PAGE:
Estate agents fees rising faster than all other costs of moving except stamp duty
The average fee paid to estate agents has increased by a huge 60% since 2005.
According to a survey by Post Office Money, the average fee paid to an estate agent is now £5,697.
In the same period, the cost of a survey has risen 34% from an average of £470 to £627, with the average conveyance cost rising 36% from £1,095 to £1,486. Missing out most, the cost of removals have risen a comparatively paltry 17%.
Despite the quoted 116% rise in the average stamp duty cost, estate agent costs still make up more than half the cost of moving.
In all, moving costs twice as much as people expected to pay, with home buyers spending average £13,219 on moving home, compared to the £7,496 they expect. The cost of moving has increased by 65% over the last decade, though costs have fallen 19% in last year due to stamp duty reforms.
Post Office Money’s Cost of Buying & Moving study, compiled by Post Office Money and the Centre for Economics and Business Research (Cebr), found these costs increased from £8,025 in 2005 to £13,219 by the end of 2015, though they are lower year-on-year because the average stamp duty bill falling from £8,166 to £4,372 has brought the overall cost of moving home down from last year’s high of £16,381.
But despite this fall in costs, 85% of prospective home buyers are still underestimating the amount they will need to set aside. Those hoping to buy in the next three years expect to spend just £7,496 on moving costs – just over half (57%) of what they should actually be budgeting.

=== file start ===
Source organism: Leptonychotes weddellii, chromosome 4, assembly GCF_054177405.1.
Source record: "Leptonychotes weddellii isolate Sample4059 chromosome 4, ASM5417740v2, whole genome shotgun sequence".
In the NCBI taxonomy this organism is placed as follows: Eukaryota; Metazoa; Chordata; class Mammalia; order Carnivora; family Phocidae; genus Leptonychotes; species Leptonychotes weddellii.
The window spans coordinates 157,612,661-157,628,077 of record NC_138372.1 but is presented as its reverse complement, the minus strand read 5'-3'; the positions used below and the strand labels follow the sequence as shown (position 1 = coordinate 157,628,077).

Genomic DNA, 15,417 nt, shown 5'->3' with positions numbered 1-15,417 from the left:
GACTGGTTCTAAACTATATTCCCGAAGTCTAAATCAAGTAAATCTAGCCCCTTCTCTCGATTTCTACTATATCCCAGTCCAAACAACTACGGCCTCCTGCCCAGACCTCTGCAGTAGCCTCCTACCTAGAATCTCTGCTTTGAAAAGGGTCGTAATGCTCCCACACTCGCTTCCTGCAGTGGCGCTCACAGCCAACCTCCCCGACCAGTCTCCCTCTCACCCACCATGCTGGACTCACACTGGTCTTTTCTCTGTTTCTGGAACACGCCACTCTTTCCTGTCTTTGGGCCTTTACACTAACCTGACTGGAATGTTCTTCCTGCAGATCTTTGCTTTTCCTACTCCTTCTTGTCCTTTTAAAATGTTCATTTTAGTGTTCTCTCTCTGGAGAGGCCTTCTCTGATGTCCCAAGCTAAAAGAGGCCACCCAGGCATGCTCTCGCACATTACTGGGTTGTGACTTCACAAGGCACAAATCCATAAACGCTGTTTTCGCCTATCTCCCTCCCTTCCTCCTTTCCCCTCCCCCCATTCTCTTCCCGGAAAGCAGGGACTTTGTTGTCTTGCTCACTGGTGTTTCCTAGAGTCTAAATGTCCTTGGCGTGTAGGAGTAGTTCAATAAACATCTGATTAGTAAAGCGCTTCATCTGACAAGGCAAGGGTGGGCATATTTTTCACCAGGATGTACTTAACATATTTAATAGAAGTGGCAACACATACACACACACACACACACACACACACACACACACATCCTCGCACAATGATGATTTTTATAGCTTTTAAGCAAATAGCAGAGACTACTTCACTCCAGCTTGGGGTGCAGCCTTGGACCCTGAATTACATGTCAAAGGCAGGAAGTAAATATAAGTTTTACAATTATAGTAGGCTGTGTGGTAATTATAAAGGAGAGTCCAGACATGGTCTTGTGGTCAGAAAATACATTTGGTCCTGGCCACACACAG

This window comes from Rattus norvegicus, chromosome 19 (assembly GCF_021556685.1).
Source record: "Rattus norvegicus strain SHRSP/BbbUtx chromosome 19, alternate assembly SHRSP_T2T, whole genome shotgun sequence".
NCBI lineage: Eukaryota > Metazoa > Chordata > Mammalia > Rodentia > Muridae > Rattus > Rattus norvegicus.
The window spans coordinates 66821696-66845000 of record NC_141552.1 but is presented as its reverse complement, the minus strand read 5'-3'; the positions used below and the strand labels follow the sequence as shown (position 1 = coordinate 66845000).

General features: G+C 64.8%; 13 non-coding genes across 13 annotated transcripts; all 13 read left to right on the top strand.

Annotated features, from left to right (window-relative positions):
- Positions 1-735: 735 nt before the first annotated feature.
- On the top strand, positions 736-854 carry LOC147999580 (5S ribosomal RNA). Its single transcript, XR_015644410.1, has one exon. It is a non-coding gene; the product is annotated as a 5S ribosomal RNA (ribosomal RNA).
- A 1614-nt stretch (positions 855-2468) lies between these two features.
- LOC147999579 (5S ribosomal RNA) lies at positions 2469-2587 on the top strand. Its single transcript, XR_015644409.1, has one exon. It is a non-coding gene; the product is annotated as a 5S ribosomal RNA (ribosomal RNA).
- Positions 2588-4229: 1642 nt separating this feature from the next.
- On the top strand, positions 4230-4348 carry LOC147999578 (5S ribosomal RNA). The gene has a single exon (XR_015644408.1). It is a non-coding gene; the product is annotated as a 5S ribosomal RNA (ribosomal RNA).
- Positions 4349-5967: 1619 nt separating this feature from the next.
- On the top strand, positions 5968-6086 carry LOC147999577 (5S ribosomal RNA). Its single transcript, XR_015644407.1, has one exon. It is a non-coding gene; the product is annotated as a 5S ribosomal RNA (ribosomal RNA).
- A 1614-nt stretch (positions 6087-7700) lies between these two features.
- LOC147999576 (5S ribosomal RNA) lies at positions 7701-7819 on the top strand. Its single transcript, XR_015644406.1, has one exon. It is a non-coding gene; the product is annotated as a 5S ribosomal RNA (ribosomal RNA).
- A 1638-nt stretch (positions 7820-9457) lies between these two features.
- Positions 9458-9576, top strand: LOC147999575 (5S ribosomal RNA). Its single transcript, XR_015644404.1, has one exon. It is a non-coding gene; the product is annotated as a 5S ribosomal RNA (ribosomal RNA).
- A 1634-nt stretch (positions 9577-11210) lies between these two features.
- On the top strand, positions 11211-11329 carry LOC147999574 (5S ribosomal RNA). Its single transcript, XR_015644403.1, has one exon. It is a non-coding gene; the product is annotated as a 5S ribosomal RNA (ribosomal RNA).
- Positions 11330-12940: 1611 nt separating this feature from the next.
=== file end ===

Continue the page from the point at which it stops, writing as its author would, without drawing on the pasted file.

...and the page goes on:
Those hoping to move in the South East have been hardest hit by these increases, with costs having more than doubled in the last 10 years (from £9,267 in 2005 to £18,710 in 2015). But London remains the most expensive place to move home with an average cost of £30,770.
John Willcock, Head of Mortgages at Post Office Money, said: “It’s easy to focus so much on saving for the all-important deposit that people forget the additional costs that come with moving, particularly for first-time buyers who have never been through the process before.
“Planning ahead is vital and potential home buyers should factor these costs in early on to avoid being faced with stressful, last-minute bills.”
“Forecasts indicate that the cost of buying and moving will only continue to rise over the next five years, even with the impact of revised stamp duty rules introduced to reduce the impact on prospective buyers’ wallets. With research indicating that 85 per cent of these buyers have underestimated how much they should budget for these costs, many could be left out-of-pocket at a time when they are already financially stretched.
“We are aware of the barriers that people can face when they are looking to purchase their first home or move further up the ladder. This is why we offer a range of different mortgages aimed at a wide variety of buyers.”